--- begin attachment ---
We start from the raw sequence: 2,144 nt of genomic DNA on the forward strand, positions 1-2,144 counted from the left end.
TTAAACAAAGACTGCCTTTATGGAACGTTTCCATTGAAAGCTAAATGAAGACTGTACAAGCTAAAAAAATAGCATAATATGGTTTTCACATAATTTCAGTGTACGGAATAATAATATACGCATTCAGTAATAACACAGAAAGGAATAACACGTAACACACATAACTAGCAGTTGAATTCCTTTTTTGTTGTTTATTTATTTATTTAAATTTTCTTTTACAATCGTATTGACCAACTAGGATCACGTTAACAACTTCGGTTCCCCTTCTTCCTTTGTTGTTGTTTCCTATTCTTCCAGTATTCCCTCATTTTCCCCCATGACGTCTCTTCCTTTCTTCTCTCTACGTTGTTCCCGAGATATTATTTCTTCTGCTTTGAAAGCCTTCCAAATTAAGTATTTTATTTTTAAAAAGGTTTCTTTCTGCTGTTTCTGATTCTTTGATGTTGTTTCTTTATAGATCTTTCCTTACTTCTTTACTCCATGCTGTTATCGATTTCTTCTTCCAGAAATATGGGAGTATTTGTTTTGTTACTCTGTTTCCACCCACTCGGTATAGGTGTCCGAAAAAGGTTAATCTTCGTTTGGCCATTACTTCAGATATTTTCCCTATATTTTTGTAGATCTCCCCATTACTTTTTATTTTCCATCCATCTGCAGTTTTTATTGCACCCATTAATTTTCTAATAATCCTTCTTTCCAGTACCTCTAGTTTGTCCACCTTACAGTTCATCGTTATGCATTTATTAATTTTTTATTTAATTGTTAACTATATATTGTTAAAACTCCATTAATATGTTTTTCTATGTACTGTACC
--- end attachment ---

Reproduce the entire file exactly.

We start from the raw sequence: 2,144 nt of genomic DNA on the forward strand, positions 1-2,144 counted from the left end.
TTAAACAAAGACTGCCTTTATGGAACGTTTCCATTGAAAGCTAAATGAAGACTGTACAAGCTAAAAAAATAGCATAATATGGTTTTCACATAATTTCAGTGTACGGAATAATAATATACGCATTCAGTAATAACACAGAAAGGAATAACACGTAACACACATAACTAGCAGTTGAATTCCTTTTTTGTTGTTTATTTATTTATTTAAATTTTCTTTTACAATCGTATTGACCAACTAGGATCACGTTAACAACTTCGGTTCCCCTTCTTCCTTTGTTGTTGTTTCCTATTCTTCCAGTATTCCCTCATTTTCCCCCATGACGTCTCTTCCTTTCTTCTCTCTACGTTGTTCCCGAGATATTATTTCTTCTGCTTTGAAAGCCTTCCAAATTAAGTATTTTATTTTTAAAAAGGTTTCTTTCTGCTGTTTCTGATTCTTTGATGTTGTTTCTTTATAGATCTTTCCTTACTTCTTTACTCCATGCTGTTATCGATTTCTTCTTCCAGAAATATGGGAGTATTTGTTTTGTTACTCTGTTTCCACCCACTCGGTATAGGTGTCCGAAAAAGGTTAATCTTCGTTTGGCCATTACTTCAGATATTTTCCCTATATTTTTGTAGATCTCCCCATTACTTTTTATTTTCCATCCATCTGCAGTTTTTATTGCACCCATTAATTTTCTAATAATCCTTCTTTCCAGTACCTCTAGTTTGTCCACCTTACAGTTCATCGTTATGCATTTATTAATTTTTTATTTAATTGTTAACTATATATTGTTAAAACTCCATTAATATGTTTTTCTATGTACTGTACC